Gun Control Means Using Both Hands...

I went to STAPLE last weekend intent on selling stuff (and I did), but just like any other comicbook convention, there was a ton of stuff there I wanted to buy! And since I was there with Josh (who was pimping his stoner superhero comedy The Green Reefer, as well as his werewolf splatterfest The Wrong Night In Texas), I was actually able to step away from the table and buy some stuff (and I did).
I didn't have to go far to get my hands on The Probability Broach, though...
 Directly across the walkway from our table was the Big Head Press table, manned by one lonely dude with a ton of books. When I wasn't pitching my comics or Josh's new graphic novel to somebody, I was checking out their books from a distance. They had several that looked interesting, but the cover of The Probability Broach was the most promising: Explosion? Check? Dark-skinned dude rocking two pistols, caught in mid-air by the explosion? check. monkey dressed like a cowboy? check. Two white girls clinging to each other in a suggestive, but not TOO suggestive way? check. Sista showing lotsa leg thrown in for good measure? Check. Everybody (including the monkey) strapped with a gun or sword (or both)? CHECK! As the description on the back cover of the book (which also features a hot blonde scientist with a pistol and a miniskirt) suggests, the story that starts as a simple murder mystery turns into an exploration of an alternate world that has no police, no real government, and taking the law into your own hands is... well, the law!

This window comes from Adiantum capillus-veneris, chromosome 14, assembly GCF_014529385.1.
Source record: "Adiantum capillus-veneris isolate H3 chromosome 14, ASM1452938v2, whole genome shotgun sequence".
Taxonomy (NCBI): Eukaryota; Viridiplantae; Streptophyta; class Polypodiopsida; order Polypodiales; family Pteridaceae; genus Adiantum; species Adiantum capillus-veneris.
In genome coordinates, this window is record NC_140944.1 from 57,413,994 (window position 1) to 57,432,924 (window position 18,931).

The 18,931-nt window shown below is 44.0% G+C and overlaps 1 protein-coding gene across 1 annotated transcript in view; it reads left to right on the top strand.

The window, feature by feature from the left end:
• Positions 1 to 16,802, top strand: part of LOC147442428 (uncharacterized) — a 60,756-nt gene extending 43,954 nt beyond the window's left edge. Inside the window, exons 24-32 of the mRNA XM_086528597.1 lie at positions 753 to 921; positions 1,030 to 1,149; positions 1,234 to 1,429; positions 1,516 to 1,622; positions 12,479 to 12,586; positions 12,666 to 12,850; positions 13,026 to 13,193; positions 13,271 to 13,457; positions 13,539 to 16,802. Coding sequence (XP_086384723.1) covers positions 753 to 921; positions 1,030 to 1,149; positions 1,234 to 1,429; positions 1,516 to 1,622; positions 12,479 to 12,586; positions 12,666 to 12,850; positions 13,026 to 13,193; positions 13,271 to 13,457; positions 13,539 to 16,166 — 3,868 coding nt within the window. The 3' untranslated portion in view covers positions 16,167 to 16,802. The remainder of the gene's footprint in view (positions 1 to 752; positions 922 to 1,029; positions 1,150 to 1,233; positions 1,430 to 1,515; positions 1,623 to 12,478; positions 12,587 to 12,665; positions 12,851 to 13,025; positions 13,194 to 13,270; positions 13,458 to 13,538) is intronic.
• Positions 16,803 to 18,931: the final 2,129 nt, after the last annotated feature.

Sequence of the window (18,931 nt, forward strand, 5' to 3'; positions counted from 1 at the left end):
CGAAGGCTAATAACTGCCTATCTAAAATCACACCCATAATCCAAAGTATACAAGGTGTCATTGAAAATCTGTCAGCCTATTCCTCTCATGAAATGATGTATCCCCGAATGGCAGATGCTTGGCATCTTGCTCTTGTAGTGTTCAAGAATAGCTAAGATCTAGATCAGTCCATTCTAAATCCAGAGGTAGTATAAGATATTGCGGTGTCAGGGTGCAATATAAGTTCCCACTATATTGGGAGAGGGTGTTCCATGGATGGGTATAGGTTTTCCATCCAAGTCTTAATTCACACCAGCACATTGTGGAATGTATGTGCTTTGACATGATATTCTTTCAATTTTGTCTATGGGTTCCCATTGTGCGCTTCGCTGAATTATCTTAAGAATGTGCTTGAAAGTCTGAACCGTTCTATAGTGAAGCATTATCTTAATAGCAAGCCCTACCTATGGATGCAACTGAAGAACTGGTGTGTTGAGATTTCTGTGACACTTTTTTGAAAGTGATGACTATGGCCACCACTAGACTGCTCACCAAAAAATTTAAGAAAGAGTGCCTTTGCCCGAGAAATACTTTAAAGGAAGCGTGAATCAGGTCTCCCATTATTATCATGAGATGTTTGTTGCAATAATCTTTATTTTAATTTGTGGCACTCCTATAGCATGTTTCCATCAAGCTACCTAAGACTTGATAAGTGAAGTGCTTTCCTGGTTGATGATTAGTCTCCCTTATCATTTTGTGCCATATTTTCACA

The Probability Broach was adapted from the L. Neil Smith novel of the same name by Scott Bieser (Roswell, Texas; The Rovers), whose art reminds me at different times of Dave Gibbons, George Perez, or Kevin Maguire. Bieser's art on The Probability Broach is dense and imaginative, seamlessly blending contemporary fashion, architecture and design with the fantastical elements of the world the protagonist (police detective Win Bear) lands in. He is also quite good at drawing historical time periods, which comes in handy, since the story often bounces into the past where we see how the history on Lt. Bear's new world diverges from the one he left.
This book, (or rather, the novel that spawned it) was initially conceived as a summary of Libertarianism and "the promise it offers of a better, more peaceful, and more prosperous world" according to Smith. Wisely, he threw as much cool stuff in as possible (advanced 'paratronic' technology, talking apes, dolphin scientists, etc) to keep it from reading like a 185 page political tract. Instead,  Neil and Bieser managed to create a wild and engaging science fiction story that makes as strong a case for getting rid of the government and passing out nines as you'll read anywhere.  Hardcore gun control advocates will no doubt be offended by the book, but since I'm not one of them, I was able to consume (and really enjoy) the story without letting the occasional speech-making of the characters derail the story.
The Probability Broach was published in graphic novel format in 2004 by Big Head Press, and is available on Amazon, but you can actually read the whole thing for free on BHP's website.
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